The Diary of a Nobody
Charles Pooter

February 19.—Lupin, before going to town, said: “I am very sorry about those Parachikka Chlorates; it would not have happened if the boss, Job Cleanands, had been in town.  Between ourselves, you must not be surprised if something goes wrong at our office.  Job Cleanands has not been seen the last few days, and it strikes me several people do want to see him very particularly.”

In the evening Lupin was just on the point of going out to avoid a collision with Gowing and Cummings, when the former entered the room, without knocking, but with his usual trick of saying, “May I come in?”

He entered, and to the surprise of Lupin and myself, seemed to be in the very best of spirits.  Neither Lupin nor I broached the subject to him, but he did so of his own accord.  He said: “I say, those Parachikka Chlorates have gone an awful smash!  You’re a nice one, Master Lupin.  How much do you lose?”  Lupin, to my utter astonishment, said: “Oh!  I had nothing in them.  There was some informality in my application—I forgot to enclose the cheque or something, and I didn’t get any.  The Guv. loses £18.”  I said: “I quite understood you were in it, or nothing would have induced me to speculate.”  Lupin replied: “Well, it can’t be helped; you must go double on the next tip.”  Before I could reply, Gowing said: “Well, I lose nothing, fortunately.  From what I heard, I did not quite believe in them, so I persuaded Cummings to take my £15 worth, as he had more faith in them than I had.”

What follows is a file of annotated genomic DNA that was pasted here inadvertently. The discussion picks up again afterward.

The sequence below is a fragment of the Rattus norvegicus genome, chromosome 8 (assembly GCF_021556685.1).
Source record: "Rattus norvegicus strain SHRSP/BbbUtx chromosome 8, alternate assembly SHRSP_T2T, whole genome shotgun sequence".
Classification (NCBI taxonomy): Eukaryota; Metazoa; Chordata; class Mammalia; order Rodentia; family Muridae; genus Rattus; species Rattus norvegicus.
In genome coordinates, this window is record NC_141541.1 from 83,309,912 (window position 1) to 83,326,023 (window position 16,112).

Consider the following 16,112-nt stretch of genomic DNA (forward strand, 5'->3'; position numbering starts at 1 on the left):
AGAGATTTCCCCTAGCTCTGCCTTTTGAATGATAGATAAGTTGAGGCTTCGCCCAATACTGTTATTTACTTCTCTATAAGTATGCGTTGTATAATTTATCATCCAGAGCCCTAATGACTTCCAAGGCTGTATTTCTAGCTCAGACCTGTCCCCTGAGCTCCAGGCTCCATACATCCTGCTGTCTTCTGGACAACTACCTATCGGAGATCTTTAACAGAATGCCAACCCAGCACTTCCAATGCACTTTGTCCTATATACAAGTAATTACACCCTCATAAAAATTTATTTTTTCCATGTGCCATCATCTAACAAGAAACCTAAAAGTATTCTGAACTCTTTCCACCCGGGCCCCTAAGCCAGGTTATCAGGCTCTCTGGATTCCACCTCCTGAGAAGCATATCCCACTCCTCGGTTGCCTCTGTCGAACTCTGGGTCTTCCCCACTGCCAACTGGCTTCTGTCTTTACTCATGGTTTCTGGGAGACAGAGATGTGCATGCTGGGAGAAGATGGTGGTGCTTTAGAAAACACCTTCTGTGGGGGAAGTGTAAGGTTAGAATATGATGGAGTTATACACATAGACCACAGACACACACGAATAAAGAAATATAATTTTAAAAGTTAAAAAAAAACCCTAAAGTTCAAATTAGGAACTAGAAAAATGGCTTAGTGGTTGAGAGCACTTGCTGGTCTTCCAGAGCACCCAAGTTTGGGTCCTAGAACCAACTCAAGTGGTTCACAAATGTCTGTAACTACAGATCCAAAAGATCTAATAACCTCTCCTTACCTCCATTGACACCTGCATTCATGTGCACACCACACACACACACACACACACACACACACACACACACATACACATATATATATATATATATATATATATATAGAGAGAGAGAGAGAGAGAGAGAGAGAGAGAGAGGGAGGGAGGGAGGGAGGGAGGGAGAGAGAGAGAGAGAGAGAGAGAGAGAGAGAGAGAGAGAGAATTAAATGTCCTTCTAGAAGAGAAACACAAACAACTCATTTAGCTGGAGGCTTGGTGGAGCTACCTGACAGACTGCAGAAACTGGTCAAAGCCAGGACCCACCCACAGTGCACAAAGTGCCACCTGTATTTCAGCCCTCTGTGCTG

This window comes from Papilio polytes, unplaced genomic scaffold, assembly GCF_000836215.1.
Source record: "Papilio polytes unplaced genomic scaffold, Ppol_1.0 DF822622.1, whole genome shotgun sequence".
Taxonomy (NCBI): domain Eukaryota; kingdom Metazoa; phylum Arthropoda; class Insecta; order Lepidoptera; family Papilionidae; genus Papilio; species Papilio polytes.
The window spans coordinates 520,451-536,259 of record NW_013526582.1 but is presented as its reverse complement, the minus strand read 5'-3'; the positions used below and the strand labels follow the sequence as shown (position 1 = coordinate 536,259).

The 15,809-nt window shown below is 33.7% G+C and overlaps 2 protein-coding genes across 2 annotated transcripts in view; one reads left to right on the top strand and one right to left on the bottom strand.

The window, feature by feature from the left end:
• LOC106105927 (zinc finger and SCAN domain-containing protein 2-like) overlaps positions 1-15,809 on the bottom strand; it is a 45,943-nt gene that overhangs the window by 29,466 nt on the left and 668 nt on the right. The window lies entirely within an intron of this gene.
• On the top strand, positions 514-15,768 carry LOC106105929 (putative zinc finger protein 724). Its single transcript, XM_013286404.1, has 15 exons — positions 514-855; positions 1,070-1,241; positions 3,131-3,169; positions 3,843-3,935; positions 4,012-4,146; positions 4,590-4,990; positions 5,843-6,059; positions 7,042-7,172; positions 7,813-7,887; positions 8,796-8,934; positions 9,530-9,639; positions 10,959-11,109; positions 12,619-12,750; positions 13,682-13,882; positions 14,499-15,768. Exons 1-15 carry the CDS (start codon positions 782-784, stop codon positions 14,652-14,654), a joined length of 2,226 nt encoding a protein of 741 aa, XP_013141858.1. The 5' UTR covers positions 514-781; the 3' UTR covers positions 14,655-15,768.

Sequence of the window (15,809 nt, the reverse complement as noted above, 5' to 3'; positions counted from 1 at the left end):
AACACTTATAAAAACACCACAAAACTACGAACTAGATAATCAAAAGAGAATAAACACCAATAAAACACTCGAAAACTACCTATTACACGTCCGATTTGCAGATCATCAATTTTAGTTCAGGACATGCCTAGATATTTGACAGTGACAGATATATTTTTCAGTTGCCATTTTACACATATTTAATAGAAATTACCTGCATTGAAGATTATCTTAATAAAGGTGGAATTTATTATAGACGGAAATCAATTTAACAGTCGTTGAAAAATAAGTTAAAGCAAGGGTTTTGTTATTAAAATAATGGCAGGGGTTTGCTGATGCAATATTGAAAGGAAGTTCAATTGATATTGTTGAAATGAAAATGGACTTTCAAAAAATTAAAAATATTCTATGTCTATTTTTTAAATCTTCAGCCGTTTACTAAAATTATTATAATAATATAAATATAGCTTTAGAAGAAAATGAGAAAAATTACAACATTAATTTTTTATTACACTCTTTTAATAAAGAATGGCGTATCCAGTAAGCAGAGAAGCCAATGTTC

Lupin burst out laughing, and, in the most unseemly manner, said: “Alas, poor Cummings.  He’ll lose £35.”  At that moment there was a ring at the bell.  Lupin said: “I don’t want to meet Cummings.”  If he had gone out of the door he would have met him in the passage, so as quickly as possible Lupin opened the parlour window and got out.  Gowing jumped up suddenly, exclaiming: “I don’t want to see him either!” and, before I could say a word, he followed Lupin out of the window.

For my own part, I was horrified to think my own son and one of my most intimate friends should depart from the house like a couple of interrupted burglars.  Poor Cummings was very upset, and of course was naturally very angry both with Lupin and Gowing.  I pressed him to have a little whisky, and he replied that he had given up whisky; but would like a little “Unsweetened,” as he was advised it was the most healthy spirit.  I had none in the house, but sent Sarah round to Lockwood’s for some.


The Diary of a Nobody is the fictitious diary of Charles Pooter, written by George Grossmith and originally serialised in Punch magazine in 1888 and 1889.
The text of this version is taken from the Gutenberg etext, and the weblog format was engineered by Kevan Davis (initially a straight weblog in 2004, then rewritten as an auto RSS generator in April 2007).